Will you be in my tribe?

Ari Versluis spots social groups all over the world. Now he has come to the UK

Do you think you stand out from the crowd? The Rotterdam-based photographer Ari Versluis has devoted his career to proving you wrong. Together with the stylist Ellie Uyttenbroek, Versluis has spent the past 14 years travelling the world to identify and document modern tribes, focusing his anthropological eye on groups as diverse as Brazilian beach honeys in matching bikinis and Dutch grannies in identikit beige macs. The project is titled Exactitudes, and its contention is that all of us, intentionally or otherwise, wear uniform.

For the past few weeks, Versluis and Uyttenbroek have been working on a UK series, searching through gentlemen's clubs, gay bars, libraries and shops for different identity groups. "There is always a sentence in what people wear," says Versluis. "That can be poetry, or shouting out loud. We try to catch that."

Recruiting an army of scouts, the pair identified burlesque-inspired pin-up girls, rich shoppers toting expensive handbags, neon-clad club kids and cardigan-wearing geeks. Prime examples of each set were invited to be photographed at a temporary studio set up in Selfridges in central London. The finished images, presented in regular three-by-four grids reminiscent of a sheet of passport photos or a specimen case of pinned-out butterflies, are now on display there along with examples of the pair's previous work.

Even after pursuing the project for more than a decade, Versluis is astonished by the tribal uniformity that he discovers. "We found a particular look that a lot of the young lesbians in London have: short hair with a long fringe, big jeans, graphic T-shirt, scarf round the neck. One of our scouts told us about it, so we went to some of the clubs she mentioned, and everyone looked so similar, it was amazing. I could have photographed dozens of them. It was only after I'd photographed several of them that I saw that they all rolled up their T-shirt sleeves, a little bit like James Dean. It's such a distinctive look - we couldn't have done this series anywhere else. There is such a young, vibrant lesbian culture here, and they want to be identifiable."

Other groups are less consciously uniform, even if their outfits look as if they were handed out by central casting. Closer inspection of Versluis's photos of a dozen nerdy-looking boys in cardigans and heavy-framed glasses shows that some of them are bona fide geeks whose jeans might well have been bought by their mothers, while others might be graphic designers, dressed in special-edition versions by Japanese designers. Versluis says that the genuine nerds are his personal heroes. "They are the ones that the fashionable people copy. When I saw one of the dorks, I thought, 'I don't know if you are very very hip, or completely uncool.' Even when I'd photographed him, I still didn't know."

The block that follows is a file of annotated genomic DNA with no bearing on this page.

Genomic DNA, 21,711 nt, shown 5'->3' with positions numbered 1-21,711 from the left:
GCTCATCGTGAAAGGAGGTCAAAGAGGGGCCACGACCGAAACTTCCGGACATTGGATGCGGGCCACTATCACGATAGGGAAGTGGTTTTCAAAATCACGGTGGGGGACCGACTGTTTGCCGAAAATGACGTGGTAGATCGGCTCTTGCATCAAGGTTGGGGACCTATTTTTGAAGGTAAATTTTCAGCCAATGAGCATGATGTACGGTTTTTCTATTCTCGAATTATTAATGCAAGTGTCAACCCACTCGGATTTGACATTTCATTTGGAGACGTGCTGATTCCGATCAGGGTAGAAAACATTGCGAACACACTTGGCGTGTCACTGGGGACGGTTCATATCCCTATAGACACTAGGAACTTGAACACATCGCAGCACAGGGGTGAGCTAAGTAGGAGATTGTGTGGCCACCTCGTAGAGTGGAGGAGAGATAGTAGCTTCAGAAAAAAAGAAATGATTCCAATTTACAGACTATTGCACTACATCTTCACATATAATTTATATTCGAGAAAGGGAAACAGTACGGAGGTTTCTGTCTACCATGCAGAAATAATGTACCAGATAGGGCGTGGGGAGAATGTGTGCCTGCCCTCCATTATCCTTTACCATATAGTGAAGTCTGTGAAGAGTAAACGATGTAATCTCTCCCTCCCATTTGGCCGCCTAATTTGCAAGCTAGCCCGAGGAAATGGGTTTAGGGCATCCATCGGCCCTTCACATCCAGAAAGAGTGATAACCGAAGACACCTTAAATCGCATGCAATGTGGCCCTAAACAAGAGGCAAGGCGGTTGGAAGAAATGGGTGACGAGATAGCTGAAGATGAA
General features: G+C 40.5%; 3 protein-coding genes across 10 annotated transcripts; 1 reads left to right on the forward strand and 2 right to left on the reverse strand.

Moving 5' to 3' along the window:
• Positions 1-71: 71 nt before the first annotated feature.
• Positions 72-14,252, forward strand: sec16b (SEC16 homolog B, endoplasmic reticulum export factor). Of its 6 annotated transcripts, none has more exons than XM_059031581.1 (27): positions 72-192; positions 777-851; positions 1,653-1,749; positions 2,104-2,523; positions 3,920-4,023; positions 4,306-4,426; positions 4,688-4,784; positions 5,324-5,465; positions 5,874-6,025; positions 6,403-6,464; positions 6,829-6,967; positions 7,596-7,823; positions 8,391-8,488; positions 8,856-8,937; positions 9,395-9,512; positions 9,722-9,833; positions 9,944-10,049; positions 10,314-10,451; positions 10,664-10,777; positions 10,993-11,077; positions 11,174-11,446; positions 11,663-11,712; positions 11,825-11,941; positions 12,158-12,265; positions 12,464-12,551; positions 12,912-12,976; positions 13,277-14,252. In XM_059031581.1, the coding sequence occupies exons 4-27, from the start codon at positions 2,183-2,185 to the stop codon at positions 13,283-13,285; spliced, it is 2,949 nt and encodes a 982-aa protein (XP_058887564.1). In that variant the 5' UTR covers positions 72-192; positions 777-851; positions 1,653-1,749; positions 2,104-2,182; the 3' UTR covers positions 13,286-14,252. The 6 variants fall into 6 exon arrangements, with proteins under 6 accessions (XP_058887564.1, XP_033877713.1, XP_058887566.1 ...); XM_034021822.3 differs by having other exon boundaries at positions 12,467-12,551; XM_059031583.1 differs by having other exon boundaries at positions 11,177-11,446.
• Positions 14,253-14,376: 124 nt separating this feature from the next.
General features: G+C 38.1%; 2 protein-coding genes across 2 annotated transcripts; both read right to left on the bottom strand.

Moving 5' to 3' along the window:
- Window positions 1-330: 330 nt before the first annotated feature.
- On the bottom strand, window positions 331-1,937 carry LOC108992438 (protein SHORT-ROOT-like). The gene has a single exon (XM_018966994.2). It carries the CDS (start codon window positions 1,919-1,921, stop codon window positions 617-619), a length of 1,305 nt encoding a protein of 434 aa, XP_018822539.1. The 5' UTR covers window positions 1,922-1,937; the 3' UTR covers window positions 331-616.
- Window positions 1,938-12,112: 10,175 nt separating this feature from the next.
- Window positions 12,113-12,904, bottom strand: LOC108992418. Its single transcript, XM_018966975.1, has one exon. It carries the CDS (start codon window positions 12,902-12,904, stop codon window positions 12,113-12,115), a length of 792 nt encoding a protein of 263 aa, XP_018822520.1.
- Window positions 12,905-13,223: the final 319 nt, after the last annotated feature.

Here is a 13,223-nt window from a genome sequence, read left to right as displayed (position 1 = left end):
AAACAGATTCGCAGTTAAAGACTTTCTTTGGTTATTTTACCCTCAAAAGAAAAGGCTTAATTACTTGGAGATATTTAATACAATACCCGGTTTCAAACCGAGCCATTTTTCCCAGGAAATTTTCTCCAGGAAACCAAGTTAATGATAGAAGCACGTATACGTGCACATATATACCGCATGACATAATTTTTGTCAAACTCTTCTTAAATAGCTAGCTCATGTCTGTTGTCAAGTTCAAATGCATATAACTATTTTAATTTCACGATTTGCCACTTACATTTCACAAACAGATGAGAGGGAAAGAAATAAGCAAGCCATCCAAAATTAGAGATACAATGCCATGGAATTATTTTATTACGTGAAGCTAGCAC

Versluis laments the rise of chain-shop culture in the UK, which he says is diminishing people's ability to create original identities. "The first days we spent in London, we were really depressed. The streets are so bland - it's just Pret, Starbucks, Caffè Nero. It seems to me that this is happening more in the UK than elsewhere in Europe. And the same things are happening to clothes shops and the way people dress. When you just buy something out of the shop because it is what the adverts say you should be wearing, you're not constructing your own identity or saying anything to the people around you."

One suspects logically that Versluis is quietly classifying everyone he encounters, though his excitable manner and evident affection for the people he photographs stop him from seeming judgemental. On the day we meet, his outfit of vividly patterned cardigan, spotty cravat and jeans fits in with no tribal style recognisable to my inexperienced eye, yet he insists there is nothing wrong with looking like everyone else.

"I'm absolutely not taking away people's individuality," he says. "Most people want everyone else to know what kind of person they are as they walk down the street, and if there wasn't a common language in what people wear and what they look like, they wouldn't be able to. People accuse me of putting people into boxes with the photos, but they box themselves. I just register it in a very simple way."

"Exactitudes" is at the Photographers' Gallery, London WC2 and the London series is on display in the Ultralounge at Selfridges, London W1, until 20 April

This article first appeared in the 07 April 2008 issue of the New Statesman, British jihad

Photo: Getty Images/AFP
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Why is the government charging more women for selling sex but turning a blind eye to buyers?